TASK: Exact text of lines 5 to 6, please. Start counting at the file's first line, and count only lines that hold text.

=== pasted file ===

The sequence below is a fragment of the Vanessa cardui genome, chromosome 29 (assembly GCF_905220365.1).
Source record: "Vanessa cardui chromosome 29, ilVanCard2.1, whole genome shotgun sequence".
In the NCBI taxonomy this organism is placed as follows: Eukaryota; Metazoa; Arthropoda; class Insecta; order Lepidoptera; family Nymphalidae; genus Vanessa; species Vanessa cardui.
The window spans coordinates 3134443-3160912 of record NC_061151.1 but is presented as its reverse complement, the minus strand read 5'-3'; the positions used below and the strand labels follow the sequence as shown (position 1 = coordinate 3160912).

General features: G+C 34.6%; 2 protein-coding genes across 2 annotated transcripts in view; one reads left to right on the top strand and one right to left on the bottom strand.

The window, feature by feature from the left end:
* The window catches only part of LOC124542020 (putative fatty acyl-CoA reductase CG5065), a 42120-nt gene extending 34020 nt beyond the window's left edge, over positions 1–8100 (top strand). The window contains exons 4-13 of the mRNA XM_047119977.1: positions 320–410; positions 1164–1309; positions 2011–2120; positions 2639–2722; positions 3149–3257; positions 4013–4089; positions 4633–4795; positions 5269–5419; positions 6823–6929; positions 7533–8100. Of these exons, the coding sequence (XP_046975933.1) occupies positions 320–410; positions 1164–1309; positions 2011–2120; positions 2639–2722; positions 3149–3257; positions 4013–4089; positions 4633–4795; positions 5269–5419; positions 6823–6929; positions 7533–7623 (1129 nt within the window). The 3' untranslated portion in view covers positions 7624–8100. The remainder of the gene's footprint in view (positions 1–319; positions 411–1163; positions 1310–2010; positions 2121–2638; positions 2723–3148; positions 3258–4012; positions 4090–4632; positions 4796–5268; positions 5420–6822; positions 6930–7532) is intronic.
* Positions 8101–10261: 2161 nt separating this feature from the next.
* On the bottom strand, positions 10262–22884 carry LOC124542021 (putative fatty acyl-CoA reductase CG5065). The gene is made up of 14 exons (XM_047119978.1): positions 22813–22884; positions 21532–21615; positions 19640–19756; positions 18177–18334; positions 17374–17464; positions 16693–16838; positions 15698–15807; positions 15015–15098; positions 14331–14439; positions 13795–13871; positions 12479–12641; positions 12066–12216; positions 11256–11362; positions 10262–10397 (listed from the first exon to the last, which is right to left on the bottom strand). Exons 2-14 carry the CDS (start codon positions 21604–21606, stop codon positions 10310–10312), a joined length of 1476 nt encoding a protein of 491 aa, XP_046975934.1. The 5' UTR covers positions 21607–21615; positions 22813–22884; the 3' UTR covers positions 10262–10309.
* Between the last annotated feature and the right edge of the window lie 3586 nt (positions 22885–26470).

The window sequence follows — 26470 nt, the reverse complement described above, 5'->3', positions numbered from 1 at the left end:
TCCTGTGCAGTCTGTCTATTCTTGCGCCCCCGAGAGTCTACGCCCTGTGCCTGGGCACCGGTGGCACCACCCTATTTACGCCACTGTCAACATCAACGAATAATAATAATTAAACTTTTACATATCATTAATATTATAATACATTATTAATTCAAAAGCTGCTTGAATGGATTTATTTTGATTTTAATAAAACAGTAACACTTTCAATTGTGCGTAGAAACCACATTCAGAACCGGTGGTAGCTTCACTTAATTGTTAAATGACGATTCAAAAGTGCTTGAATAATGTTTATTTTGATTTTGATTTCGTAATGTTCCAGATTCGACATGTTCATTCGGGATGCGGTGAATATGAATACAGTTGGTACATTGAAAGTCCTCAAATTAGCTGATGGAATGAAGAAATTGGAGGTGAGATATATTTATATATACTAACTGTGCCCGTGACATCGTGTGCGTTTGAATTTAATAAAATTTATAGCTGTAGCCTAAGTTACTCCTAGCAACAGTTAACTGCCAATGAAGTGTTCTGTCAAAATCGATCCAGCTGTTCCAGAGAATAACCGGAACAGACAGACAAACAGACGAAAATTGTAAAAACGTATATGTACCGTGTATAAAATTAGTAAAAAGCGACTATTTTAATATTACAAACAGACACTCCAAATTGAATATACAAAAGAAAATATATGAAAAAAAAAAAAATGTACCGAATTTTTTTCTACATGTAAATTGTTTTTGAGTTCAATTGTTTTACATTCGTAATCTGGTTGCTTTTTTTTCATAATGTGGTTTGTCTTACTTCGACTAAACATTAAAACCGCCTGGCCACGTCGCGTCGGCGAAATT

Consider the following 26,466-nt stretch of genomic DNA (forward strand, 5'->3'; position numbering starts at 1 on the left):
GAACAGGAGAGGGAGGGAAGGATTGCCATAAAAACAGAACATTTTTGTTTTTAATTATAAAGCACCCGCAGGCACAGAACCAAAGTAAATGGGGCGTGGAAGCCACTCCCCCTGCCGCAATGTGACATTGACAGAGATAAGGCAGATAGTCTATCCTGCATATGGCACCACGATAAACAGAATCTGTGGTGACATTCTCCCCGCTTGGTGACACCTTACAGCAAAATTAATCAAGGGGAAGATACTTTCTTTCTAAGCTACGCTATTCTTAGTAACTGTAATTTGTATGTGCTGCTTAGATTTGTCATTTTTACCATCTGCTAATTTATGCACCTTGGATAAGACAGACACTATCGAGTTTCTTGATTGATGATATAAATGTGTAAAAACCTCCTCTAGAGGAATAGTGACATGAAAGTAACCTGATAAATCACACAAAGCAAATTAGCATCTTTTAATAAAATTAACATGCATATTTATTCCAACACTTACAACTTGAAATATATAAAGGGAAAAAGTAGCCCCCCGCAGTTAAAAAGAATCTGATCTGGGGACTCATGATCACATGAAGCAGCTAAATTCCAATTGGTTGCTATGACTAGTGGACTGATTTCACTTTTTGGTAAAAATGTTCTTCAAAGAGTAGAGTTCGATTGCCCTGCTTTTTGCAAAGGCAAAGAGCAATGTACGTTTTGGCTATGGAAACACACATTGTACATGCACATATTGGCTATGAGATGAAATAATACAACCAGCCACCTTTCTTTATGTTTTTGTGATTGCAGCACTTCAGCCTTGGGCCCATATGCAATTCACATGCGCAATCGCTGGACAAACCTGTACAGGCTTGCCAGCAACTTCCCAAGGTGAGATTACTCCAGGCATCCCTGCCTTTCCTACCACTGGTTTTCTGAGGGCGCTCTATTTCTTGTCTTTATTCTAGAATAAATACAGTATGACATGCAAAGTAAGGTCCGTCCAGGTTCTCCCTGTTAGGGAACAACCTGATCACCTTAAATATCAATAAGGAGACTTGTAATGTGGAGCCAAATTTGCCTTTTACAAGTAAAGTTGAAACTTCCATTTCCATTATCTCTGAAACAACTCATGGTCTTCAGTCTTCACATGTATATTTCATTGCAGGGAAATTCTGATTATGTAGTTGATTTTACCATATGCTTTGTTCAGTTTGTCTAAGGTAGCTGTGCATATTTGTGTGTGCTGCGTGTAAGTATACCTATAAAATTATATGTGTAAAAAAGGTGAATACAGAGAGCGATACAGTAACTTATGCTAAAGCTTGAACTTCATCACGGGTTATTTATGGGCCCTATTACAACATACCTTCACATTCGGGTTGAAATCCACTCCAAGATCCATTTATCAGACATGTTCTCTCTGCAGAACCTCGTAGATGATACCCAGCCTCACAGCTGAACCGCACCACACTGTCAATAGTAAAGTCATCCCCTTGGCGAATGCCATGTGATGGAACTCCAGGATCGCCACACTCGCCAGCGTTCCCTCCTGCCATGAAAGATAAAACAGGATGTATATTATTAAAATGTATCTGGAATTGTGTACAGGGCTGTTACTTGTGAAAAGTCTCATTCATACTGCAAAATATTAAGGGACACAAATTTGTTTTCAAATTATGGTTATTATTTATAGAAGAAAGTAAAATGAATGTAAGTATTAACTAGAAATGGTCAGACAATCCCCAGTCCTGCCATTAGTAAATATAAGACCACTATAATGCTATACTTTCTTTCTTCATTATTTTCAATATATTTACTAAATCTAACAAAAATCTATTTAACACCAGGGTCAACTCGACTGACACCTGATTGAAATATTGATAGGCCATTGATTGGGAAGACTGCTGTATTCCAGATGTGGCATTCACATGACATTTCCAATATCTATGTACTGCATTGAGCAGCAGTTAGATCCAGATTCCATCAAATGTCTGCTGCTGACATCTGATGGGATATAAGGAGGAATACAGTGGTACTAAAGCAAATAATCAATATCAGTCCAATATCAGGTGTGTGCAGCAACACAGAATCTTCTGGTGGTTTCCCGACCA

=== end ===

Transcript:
General features: G+C 34.6%; 2 protein-coding genes across 2 annotated transcripts in view; one reads left to right on the top strand and one right to left on the bottom strand.

The window, feature by feature from the left end: